Rough Prototyping

Did you ever sit in a meeting where an idea was bounced back and forth for two hours only to be dumped because the session was over? It is amazing how often ideas and concepts get stuck in debate and discussion for weeks and months. A lot of time is used to think about how something could be done and what issues may arise but very little resources are allocated to direct experimentation.

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Rough Prototyping

Checklists

Do you have checklists for routines or small projects, such as packing your bag for vacation or organizing a party? Why not? Checklists rule! They take care of worrying and mind-occupying thoughts and let you focus on your actions. As predefined sets of tasks, items and conditions, they serve as guidelines against which actions can be compared. They are great tools to check for certain behaviors, components, processes…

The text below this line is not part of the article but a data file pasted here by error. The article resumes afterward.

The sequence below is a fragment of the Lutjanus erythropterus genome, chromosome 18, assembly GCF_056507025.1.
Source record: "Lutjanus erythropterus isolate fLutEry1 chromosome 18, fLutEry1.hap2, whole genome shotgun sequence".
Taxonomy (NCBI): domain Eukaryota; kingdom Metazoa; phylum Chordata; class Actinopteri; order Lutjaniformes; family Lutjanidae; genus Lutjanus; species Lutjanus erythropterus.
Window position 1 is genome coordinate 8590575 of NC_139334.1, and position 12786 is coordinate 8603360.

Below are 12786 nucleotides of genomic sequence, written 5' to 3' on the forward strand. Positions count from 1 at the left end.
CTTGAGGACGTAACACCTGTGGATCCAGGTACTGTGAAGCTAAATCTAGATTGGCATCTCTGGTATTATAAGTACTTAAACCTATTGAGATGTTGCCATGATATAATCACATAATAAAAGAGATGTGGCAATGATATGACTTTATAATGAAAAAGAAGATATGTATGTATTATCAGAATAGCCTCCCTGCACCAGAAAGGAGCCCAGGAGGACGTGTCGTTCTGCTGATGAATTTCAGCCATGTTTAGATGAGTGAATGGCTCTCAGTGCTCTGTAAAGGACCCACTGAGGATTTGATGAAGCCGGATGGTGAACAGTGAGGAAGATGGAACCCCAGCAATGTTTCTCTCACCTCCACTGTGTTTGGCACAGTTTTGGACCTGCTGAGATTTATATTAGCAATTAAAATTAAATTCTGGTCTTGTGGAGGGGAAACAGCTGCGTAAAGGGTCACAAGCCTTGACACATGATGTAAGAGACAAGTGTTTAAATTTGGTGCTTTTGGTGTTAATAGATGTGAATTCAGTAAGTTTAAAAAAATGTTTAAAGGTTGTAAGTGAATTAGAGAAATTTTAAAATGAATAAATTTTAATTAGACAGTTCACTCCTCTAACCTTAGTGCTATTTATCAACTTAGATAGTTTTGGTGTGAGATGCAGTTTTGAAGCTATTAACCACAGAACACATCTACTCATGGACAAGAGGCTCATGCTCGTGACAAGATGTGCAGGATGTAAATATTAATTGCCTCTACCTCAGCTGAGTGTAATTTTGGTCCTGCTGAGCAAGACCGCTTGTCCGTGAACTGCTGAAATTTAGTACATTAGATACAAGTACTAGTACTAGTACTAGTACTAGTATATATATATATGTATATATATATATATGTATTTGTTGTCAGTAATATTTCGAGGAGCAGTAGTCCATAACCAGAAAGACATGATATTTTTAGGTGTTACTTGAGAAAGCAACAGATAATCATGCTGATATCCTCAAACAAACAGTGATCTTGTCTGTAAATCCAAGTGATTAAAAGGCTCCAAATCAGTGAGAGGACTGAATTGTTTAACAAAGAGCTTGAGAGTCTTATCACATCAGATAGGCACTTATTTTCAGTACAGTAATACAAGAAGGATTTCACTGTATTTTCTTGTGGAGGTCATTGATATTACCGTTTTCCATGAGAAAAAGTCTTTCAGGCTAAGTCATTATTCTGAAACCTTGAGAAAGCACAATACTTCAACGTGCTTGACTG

In your organization (or in your mind), you might have of voluminous behavioural guides, rules of style, detailed procedures and other norms, rules, algorithms or regulations. A checklist is a condensation of that can be used to verify proper procedures, compare designs to standards or guidelines, or to evaluate something. By using checklists, you can reduce your own memory load, reduce the overall workload and eliminate certain types of errors.

Creating a good checklist, on the other hand, takes up quite a lot of time as it requires you set guidelines in place or to deal with existing ones. Most organizations (and most people) don’t have checklists for even the most basic tasks and thus repeat the same mistakes over and over again. It may seem a bit anal to create a list to pack your belongings for a business trip (and it probably is). However, by doing this you will ensure that you won’t have left any important documents or your toothbrush behind. Or think about this: do you know what to do when you get into an accident or encounter one? Will you be able to use that knowledge in the panic and chaos at such an event? There are good reasons for firefighters, police, military and health professionals to use checklists. Why shouldn’t you apply this tool within your own field or in your personal life?